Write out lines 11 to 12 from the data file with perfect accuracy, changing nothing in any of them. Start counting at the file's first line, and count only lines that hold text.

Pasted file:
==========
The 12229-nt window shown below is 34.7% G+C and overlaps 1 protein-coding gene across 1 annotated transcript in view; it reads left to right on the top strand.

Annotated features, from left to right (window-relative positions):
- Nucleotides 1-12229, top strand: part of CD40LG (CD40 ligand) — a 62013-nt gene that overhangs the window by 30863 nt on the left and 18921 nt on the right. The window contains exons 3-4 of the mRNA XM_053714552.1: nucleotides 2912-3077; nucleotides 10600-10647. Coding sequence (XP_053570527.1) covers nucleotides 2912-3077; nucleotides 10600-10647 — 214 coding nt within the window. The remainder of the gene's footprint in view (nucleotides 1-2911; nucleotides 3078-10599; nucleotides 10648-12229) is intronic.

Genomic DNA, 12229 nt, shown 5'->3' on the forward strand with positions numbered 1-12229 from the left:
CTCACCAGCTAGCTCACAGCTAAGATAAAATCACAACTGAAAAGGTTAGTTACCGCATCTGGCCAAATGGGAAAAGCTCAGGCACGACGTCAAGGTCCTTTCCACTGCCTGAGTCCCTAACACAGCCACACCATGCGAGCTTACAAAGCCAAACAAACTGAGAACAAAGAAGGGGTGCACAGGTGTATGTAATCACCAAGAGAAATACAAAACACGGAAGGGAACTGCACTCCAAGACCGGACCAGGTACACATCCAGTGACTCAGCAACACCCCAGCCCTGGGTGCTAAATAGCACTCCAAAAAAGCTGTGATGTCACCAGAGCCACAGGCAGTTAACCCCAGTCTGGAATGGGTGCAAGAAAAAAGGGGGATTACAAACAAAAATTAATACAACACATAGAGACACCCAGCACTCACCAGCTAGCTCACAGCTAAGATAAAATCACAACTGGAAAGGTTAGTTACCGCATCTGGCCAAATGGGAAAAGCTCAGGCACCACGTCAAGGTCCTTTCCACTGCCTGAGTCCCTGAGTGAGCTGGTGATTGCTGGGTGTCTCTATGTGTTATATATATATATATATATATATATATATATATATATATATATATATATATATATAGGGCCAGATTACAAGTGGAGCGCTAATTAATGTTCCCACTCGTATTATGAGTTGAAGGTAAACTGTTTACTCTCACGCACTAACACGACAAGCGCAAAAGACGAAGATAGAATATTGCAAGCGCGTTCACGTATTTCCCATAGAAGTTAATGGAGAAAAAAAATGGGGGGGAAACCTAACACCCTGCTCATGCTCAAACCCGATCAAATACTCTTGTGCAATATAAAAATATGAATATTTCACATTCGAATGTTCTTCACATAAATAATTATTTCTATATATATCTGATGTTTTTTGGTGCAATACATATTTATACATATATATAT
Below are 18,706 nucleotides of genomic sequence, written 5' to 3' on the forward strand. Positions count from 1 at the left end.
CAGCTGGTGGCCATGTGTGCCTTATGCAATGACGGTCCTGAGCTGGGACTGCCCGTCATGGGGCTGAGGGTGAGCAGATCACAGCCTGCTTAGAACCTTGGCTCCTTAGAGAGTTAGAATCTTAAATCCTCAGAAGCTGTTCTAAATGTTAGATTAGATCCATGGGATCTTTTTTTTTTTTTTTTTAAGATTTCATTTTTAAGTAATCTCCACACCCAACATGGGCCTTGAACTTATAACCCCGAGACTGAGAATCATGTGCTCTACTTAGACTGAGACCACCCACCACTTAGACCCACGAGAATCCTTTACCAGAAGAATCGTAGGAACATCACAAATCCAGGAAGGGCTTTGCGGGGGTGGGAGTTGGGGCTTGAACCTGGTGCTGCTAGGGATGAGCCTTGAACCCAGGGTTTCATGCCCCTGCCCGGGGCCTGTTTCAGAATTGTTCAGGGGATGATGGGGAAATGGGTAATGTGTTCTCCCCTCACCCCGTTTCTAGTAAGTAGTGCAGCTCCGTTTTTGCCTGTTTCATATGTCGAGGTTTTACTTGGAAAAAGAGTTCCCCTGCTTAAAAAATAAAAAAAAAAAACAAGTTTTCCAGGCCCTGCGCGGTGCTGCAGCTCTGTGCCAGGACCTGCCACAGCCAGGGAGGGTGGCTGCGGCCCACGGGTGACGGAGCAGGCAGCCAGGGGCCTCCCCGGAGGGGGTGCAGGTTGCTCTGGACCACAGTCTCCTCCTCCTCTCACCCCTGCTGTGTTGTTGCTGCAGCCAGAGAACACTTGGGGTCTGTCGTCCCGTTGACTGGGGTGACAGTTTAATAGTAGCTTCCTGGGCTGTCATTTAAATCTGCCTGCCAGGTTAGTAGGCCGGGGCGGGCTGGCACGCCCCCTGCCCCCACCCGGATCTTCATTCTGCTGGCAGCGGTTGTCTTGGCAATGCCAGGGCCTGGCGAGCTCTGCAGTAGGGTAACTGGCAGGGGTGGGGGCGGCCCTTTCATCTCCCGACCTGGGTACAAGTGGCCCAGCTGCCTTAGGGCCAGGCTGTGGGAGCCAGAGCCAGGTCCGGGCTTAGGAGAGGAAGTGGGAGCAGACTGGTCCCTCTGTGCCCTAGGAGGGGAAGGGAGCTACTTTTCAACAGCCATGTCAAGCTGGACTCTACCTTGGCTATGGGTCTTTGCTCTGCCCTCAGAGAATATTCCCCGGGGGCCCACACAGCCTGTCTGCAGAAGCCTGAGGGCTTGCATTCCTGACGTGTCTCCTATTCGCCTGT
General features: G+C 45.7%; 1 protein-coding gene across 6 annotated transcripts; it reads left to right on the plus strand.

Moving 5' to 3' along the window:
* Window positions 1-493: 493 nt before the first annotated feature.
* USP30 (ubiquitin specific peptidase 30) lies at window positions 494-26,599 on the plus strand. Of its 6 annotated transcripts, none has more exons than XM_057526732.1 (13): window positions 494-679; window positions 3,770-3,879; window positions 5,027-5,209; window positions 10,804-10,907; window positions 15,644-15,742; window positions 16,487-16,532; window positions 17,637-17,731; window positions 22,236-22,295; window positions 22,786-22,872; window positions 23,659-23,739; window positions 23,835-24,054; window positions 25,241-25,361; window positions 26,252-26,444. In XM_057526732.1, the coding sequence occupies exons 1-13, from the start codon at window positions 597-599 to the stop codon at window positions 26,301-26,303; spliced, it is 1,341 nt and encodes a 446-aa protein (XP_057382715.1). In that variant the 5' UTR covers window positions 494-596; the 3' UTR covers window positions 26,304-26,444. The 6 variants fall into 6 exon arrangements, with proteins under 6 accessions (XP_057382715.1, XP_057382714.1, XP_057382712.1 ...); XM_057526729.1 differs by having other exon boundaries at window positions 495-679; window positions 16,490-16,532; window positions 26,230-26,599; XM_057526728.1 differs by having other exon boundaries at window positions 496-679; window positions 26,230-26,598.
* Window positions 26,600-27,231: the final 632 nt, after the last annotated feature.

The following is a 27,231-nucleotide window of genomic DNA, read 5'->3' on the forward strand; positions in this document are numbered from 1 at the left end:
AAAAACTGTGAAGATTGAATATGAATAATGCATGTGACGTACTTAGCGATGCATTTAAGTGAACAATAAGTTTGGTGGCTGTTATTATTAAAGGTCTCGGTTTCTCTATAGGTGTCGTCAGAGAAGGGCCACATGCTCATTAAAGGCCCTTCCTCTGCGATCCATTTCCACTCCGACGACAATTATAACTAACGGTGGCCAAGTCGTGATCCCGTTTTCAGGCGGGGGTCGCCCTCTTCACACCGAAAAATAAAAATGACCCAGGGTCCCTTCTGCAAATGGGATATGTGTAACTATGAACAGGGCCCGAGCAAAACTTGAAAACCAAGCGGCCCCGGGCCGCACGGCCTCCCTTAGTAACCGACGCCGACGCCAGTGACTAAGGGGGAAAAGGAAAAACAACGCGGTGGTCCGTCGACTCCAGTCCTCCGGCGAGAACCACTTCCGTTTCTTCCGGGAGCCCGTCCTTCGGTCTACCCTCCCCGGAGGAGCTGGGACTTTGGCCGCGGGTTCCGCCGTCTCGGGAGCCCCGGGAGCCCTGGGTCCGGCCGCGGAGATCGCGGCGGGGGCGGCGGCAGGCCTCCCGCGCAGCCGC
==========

* USP30 (ubiquitin specific peptidase 30) lies at window positions 494-26,599 on the plus strand. Of its 6 annotated transcripts, none has more exons than XM_057526732.1 (13): window positions 494-679; window positions 3,770-3,879; window positions 5,027-5,209; window positions 10,804-10,907; window positions 15,644-15,742; window positions 16,487-16,532; window positions 17,637-17,731; window positions 22,236-22,295; window positions 22,786-22,872; window positions 23,659-23,739; window positions 23,835-24,054; window positions 25,241-25,361; window positions 26,252-26,444. In XM_057526732.1, the coding sequence occupies exons 1-13, from the start codon at window positions 597-599 to the stop codon at window positions 26,301-26,303; spliced, it is 1,341 nt and encodes a 446-aa protein (XP_057382715.1). In that variant the 5' UTR covers window positions 494-596; the 3' UTR covers window positions 26,304-26,444. The 6 variants fall into 6 exon arrangements, with proteins under 6 accessions (XP_057382715.1, XP_057382714.1, XP_057382712.1 ...); XM_057526729.1 differs by having other exon boundaries at window positions 495-679; window positions 16,490-16,532; window positions 26,230-26,599; XM_057526728.1 differs by having other exon boundaries at window positions 496-679; window positions 26,230-26,598.
* Window positions 26,600-27,231: the final 632 nt, after the last annotated feature.